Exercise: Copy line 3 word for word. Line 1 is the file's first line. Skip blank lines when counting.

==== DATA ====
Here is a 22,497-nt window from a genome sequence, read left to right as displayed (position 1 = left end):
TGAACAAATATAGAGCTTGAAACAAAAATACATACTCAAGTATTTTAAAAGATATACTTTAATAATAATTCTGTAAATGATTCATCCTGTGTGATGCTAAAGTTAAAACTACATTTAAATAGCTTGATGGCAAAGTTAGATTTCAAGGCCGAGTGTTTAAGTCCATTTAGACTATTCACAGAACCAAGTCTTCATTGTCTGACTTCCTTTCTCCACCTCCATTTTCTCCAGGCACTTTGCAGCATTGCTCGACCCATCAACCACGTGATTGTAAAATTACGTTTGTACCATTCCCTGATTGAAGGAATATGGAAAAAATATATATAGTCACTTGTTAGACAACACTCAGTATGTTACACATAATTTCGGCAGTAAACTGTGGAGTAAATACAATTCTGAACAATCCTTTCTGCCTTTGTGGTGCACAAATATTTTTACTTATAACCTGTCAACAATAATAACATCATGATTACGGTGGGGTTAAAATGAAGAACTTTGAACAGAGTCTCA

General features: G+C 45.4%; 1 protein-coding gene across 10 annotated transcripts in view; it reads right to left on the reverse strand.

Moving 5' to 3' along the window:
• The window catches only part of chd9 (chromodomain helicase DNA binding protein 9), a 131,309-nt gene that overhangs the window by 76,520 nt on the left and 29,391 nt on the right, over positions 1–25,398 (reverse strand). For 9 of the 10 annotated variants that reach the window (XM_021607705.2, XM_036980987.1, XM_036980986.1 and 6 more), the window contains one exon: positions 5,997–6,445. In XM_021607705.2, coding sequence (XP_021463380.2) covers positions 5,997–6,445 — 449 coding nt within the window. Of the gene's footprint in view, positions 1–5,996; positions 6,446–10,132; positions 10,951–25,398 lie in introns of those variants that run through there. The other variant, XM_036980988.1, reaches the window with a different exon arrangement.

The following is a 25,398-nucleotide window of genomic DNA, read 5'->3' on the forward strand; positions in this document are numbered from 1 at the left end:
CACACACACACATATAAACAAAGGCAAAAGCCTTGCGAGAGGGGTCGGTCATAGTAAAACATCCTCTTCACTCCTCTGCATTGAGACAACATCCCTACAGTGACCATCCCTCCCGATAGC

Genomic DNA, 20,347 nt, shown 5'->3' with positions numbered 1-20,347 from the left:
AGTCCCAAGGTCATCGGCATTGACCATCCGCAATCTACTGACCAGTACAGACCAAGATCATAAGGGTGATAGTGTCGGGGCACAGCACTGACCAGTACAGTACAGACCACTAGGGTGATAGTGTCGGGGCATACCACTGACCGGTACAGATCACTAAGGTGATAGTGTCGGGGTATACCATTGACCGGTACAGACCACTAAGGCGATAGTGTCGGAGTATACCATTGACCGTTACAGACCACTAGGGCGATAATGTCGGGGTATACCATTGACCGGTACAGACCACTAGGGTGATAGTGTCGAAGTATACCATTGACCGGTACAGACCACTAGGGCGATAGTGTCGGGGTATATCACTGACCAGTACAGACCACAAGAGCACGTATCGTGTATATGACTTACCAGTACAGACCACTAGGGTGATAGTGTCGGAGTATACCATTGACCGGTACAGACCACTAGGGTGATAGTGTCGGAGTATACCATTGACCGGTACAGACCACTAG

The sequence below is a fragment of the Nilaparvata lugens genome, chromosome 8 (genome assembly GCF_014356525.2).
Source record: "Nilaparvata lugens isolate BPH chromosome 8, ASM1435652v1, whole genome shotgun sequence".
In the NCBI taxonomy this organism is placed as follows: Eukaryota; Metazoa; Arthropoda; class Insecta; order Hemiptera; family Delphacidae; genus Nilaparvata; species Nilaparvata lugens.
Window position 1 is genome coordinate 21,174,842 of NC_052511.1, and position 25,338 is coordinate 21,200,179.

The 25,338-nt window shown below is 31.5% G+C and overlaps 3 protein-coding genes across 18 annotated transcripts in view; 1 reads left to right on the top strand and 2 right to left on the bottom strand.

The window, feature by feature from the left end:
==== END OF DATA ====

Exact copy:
General features: G+C 45.4%; 1 protein-coding gene across 10 annotated transcripts in view; it reads right to left on the reverse strand.